How to Clean Audio Connectors

By Avery Martin

Enjoying pristine audiophile-level sound requires basic maintenance and cleaning procedures. By checking your audio connections on a regular basis for signs of dust and debris, you can prevent corrosion, decrease electrical interference and avoid poor connections caused by contaminants. Proper maintenance -- whether with alcohol or with an audio-industry deoxidizer -- adds years to the life of your audio system and provides you with an unfettered and distortion-free musical experience.


Use cleaning solutions that won't corrode or degrade the performance of the audio connectors. Water-based cleaners or impure solutions of alcohol can impede connections and result in damage to your audio system, as can leaving your system in an area prone to high levels of moisture and humidity. Using an abrasive cleaner on gold-plated and copper connectors can erode the metal over time. Gold-plated connections require special care, because abrasions to the gold plating can expose the underlying metal and increase the potential for tarnish and corrosion. For gold-plated connectors, use a product specifically designed for cleaning gold connectors and apply the product with as little friction as possible.


Affordable alcohol works well as an audio connector cleaner. Choose a 90-percent or higher solution of high-purity octyl alcohol, which doesn't leave a residue. Don't use rubbing alcohol; it leaves residue behind when it evaporates. Apply the solution with a nonabrasive cloth and gently polish the connector. When using alcohol-based cleaners, keep the solution away from heat and sparks and clean the connectors in a well-ventilated area. After cleaning, leave the connectors unplugged and your system powered off for several hours until the alcohol completely evaporates.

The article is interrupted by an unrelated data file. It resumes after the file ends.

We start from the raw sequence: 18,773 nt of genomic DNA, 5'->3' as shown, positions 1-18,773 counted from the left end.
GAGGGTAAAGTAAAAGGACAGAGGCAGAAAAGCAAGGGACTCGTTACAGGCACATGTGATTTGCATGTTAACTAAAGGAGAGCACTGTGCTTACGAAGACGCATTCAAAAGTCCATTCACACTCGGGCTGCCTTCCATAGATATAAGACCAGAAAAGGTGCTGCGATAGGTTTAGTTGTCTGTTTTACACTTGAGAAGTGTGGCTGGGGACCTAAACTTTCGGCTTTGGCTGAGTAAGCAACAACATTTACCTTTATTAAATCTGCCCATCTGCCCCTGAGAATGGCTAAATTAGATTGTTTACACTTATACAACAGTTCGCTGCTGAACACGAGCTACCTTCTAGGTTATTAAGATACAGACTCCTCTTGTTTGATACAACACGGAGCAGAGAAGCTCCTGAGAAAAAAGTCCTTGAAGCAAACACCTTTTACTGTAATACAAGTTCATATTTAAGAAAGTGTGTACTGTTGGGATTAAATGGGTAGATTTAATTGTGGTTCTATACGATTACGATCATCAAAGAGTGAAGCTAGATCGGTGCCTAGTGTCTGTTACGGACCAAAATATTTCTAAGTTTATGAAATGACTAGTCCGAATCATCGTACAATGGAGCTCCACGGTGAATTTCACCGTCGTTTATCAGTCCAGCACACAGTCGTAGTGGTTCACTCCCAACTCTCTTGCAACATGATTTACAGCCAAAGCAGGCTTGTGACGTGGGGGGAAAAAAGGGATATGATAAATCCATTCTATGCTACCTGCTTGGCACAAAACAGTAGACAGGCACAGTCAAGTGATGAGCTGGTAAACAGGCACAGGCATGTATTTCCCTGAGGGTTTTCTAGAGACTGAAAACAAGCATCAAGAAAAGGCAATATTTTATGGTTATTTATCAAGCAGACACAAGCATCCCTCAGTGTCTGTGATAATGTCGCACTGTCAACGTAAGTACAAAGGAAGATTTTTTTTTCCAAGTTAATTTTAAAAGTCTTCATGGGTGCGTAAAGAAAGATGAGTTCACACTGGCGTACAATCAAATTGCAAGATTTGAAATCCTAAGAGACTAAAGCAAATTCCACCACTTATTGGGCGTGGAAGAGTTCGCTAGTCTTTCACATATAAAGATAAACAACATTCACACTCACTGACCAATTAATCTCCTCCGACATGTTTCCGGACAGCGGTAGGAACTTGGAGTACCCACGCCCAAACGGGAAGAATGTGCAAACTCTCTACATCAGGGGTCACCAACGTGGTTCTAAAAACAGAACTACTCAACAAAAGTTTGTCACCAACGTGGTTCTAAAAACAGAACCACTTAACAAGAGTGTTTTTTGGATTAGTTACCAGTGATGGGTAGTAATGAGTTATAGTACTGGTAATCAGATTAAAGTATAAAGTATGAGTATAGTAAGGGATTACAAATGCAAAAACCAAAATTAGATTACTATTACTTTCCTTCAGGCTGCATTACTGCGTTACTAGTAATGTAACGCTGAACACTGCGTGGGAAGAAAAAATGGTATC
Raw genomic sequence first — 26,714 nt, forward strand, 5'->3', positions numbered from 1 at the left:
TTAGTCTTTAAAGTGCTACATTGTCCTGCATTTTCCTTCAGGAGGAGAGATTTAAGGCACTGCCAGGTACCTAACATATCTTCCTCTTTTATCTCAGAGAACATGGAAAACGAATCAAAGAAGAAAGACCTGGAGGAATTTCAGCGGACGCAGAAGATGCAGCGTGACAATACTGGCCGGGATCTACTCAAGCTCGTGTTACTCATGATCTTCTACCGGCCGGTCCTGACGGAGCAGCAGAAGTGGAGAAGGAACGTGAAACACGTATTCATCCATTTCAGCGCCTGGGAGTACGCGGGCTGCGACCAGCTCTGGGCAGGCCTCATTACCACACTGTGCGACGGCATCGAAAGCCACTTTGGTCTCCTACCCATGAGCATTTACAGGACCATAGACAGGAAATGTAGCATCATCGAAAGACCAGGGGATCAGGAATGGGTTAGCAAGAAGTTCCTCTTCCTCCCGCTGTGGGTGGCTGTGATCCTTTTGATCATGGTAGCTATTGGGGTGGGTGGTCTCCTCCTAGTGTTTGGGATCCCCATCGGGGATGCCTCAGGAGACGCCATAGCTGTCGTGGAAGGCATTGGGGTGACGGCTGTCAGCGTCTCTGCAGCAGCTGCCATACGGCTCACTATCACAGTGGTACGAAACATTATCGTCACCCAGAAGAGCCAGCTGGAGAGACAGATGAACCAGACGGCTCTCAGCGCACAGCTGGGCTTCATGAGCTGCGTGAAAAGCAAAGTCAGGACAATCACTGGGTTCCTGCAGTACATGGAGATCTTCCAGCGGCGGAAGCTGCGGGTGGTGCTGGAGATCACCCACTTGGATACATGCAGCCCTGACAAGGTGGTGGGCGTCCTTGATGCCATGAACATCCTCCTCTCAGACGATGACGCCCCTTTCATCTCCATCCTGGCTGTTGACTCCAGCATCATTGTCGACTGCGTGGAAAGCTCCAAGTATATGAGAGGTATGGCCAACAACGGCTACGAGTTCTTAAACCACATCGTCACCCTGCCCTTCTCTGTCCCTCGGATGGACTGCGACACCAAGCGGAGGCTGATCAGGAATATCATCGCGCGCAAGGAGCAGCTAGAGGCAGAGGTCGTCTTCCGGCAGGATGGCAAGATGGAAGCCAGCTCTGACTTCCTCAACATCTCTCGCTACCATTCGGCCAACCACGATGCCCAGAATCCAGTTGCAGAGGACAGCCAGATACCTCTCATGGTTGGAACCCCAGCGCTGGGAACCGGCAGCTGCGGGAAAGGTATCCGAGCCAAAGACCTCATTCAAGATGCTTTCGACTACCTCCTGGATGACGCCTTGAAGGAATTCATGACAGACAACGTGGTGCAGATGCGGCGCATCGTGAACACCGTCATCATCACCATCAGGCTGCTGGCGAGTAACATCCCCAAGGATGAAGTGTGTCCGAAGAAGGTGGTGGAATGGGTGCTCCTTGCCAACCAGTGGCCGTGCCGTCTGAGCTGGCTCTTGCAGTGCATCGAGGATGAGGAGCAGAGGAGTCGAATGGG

Deoxidizers formulated specifically for audio connectors remove oxidation, corrosion and tarnish without affecting other components. Apply a deoxidizer such as Kontak or DeoxIT to the connectors and wait for 10 to 15 minutes. Lightly polish the connectors with a lint-free cloth that is free of contaminants to clean the audio connectors. Deoxidizers remove corrosion, dirt and impurities that would otherwise degrade the audio quality of your system.

Preventing Corrosion

After you clean the connectors, apply protective caps to the connections that you don't use regularly to prevent contamination. Protective caps keep out dust and moisture with a near airtight seal on the connectors. Caps reduce electromagnetic and radio frequency interference, resulting in better quality sound. For active connections, replace old connectors with airtight gas-sealed connectors to reduce the accumulation of dirt, debris and corrosion. Placing your audio system in a protective cabinet can also reduce contamination to the connectors.